Sailer Review of Oliver Stone's Autobiography CHASING THE LIGHT
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From my new Taki’s Magazine column:

‘Chasing the Light’: Mild Stone
Steve Sailer

August 05, 2020

While increasingly forgotten today, writer-director Oliver Stone might have been the most talked-about figure in American popular culture from 1986 through 1992, when the press suddenly went to war against him over his JFK conspiracy-theory movie.

Stone’s new memoir Chasing the Light recounts his first four decades from his birth in 1946 (not surprisingly, the first year of the baby boom) through his annus mirabilis in 1986. Staring at the fact that few directors get a chance to break through after age 40, he suddenly delivered the wildly entertaining Salvador and the universally admired Vietnam War movie Platoon.

I’ve always felt that Stone, who enlisted as a private in the Army after dropping out of Yale and was wounded twice in Vietnam, was more than entitled to be a critic of his country’s invade-the-world foreign policy.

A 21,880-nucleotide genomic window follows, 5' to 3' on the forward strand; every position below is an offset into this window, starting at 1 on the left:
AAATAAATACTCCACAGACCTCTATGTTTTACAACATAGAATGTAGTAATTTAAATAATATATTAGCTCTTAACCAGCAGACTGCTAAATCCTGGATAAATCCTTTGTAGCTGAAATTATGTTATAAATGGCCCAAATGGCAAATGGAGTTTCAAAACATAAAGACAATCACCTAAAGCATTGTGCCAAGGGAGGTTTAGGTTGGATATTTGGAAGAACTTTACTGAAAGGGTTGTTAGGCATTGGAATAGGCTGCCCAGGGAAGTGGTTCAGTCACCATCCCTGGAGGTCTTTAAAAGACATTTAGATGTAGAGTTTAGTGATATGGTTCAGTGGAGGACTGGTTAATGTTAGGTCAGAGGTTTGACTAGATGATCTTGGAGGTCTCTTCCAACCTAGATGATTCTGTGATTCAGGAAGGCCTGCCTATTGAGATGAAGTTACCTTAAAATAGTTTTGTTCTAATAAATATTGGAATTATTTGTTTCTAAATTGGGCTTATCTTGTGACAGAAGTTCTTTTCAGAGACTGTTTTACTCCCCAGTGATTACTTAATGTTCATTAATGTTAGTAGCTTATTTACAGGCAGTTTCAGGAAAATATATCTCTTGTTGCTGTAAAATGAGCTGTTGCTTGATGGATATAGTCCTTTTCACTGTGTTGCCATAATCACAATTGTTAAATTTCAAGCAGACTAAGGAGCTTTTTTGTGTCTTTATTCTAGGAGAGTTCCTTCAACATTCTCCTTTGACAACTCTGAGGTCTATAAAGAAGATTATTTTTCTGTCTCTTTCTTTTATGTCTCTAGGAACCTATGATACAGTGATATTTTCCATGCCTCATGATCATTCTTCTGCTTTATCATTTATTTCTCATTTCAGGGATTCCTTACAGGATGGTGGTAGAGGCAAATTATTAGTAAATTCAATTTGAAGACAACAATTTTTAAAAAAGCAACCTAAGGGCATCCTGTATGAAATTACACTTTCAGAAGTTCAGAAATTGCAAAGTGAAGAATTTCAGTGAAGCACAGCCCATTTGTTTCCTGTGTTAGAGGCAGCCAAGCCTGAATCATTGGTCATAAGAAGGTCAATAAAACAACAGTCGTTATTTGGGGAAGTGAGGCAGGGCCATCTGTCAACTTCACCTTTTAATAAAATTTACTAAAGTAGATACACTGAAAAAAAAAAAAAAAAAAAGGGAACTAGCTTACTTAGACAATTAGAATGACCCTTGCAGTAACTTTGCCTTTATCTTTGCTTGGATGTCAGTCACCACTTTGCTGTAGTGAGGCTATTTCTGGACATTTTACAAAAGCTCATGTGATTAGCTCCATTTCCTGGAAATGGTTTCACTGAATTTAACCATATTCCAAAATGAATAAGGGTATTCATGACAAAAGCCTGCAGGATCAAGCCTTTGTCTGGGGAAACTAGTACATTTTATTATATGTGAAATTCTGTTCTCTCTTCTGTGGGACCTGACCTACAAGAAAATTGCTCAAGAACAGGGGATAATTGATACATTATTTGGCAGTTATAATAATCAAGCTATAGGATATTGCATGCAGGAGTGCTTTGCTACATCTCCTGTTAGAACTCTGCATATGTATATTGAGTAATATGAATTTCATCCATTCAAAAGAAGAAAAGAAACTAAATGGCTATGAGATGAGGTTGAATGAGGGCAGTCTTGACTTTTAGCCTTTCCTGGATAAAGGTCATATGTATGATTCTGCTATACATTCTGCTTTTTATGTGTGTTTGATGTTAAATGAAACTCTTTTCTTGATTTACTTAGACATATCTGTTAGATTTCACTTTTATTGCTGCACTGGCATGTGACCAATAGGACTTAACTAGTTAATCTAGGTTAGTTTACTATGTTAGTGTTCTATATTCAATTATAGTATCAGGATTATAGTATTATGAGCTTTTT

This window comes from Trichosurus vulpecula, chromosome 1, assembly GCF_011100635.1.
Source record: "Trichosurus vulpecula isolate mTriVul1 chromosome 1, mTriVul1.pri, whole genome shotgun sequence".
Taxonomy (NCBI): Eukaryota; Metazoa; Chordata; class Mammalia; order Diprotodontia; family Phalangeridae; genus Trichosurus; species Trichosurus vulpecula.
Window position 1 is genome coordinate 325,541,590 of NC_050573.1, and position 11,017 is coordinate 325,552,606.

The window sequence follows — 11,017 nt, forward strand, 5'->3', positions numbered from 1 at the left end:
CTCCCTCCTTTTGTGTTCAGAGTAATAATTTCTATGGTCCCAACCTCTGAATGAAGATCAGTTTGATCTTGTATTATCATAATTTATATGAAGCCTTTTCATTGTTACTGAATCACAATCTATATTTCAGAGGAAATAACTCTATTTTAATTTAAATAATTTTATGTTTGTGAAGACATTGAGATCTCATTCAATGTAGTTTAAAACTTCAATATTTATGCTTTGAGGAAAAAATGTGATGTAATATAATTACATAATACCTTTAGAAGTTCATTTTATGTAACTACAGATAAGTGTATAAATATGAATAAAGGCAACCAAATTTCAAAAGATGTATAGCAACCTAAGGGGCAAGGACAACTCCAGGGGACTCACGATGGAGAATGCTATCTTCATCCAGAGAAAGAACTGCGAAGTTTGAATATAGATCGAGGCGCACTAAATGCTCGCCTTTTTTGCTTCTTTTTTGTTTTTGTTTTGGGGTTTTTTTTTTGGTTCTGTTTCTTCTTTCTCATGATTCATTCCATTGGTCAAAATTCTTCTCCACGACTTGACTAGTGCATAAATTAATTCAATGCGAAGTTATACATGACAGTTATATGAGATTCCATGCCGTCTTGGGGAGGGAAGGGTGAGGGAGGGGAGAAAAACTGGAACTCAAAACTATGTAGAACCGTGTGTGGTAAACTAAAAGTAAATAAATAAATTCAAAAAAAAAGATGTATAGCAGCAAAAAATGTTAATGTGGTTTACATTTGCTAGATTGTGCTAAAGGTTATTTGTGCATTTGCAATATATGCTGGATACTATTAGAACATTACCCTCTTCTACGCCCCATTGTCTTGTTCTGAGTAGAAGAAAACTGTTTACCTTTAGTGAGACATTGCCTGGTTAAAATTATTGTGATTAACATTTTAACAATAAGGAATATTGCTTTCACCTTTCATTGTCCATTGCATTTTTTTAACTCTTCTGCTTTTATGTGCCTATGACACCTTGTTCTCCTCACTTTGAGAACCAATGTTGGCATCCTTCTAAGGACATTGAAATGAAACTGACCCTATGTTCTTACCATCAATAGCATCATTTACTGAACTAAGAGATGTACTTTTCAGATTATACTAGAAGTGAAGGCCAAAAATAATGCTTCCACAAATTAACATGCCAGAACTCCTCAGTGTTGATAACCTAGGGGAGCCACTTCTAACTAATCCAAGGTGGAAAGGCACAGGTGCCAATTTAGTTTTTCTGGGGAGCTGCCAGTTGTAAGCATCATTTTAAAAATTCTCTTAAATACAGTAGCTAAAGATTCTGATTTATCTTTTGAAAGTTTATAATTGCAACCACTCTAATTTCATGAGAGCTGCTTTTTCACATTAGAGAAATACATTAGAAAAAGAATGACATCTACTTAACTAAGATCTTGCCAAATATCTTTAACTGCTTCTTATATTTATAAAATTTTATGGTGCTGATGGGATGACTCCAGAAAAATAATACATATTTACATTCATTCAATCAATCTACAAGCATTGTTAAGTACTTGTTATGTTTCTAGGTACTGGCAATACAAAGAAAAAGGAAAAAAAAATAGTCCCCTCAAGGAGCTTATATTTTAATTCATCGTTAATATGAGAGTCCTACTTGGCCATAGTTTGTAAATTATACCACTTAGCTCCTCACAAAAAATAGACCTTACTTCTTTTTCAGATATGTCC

Interestingly, before emerging in movies such as Wall Street and Born on the Fourth of July as a celebrated critic of Ronald Reagan’s policies, military and economic, Stone admits in his book that he voted for Reagan in 1980, just as he had supported Barry Goldwater as a preppie in 1964.

There isn’t much detail on Stone’s political change of heart in Chasing the Light. My guess is that Stone’s politics, like those of old-time science-fiction author Robert Heinlein, may be influenced by whoever is his current wife. 

Read the whole thing there.

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